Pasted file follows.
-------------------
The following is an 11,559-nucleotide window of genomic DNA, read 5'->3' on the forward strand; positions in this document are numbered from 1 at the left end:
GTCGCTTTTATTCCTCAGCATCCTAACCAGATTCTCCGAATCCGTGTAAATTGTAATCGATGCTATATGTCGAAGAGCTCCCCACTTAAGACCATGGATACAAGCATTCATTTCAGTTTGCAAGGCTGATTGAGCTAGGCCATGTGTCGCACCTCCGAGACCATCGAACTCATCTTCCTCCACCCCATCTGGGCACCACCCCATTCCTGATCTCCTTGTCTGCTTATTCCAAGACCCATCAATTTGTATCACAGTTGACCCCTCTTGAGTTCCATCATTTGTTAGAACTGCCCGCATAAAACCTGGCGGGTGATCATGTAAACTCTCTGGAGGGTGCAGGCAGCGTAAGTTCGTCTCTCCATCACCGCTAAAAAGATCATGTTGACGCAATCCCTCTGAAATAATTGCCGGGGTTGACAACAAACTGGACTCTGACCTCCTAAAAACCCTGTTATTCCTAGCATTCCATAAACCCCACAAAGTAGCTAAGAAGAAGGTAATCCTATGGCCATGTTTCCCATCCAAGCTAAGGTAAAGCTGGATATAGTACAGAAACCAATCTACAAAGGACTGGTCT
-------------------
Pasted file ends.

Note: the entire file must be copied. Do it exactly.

The following is an 11,559-nucleotide window of genomic DNA, read 5'->3' on the forward strand; positions in this document are numbered from 1 at the left end:
GTCGCTTTTATTCCTCAGCATCCTAACCAGATTCTCCGAATCCGTGTAAATTGTAATCGATGCTATATGTCGAAGAGCTCCCCACTTAAGACCATGGATACAAGCATTCATTTCAGTTTGCAAGGCTGATTGAGCTAGGCCATGTGTCGCACCTCCGAGACCATCGAACTCATCTTCCTCCACCCCATCTGGGCACCACCCCATTCCTGATCTCCTTGTCTGCTTATTCCAAGACCCATCAATTTGTATCACAGTTGACCCCTCTTGAGTTCCATCATTTGTTAGAACTGCCCGCATAAAACCTGGCGGGTGATCATGTAAACTCTCTGGAGGGTGCAGGCAGCGTAAGTTCGTCTCTCCATCACCGCTAAAAAGATCATGTTGACGCAATCCCTCTGAAATAATTGCCGGGGTTGACAACAAACTGGACTCTGACCTCCTAAAAACCCTGTTATTCCTAGCATTCCATAAACCCCACAAAGTAGCTAAGAAGAAGGTAATCCTATGGCCATGTTTCCCATCCAAGCTAAGGTAAAGCTGGATATAGTACAGAAACCAATCTACAAAGGACTGGTCT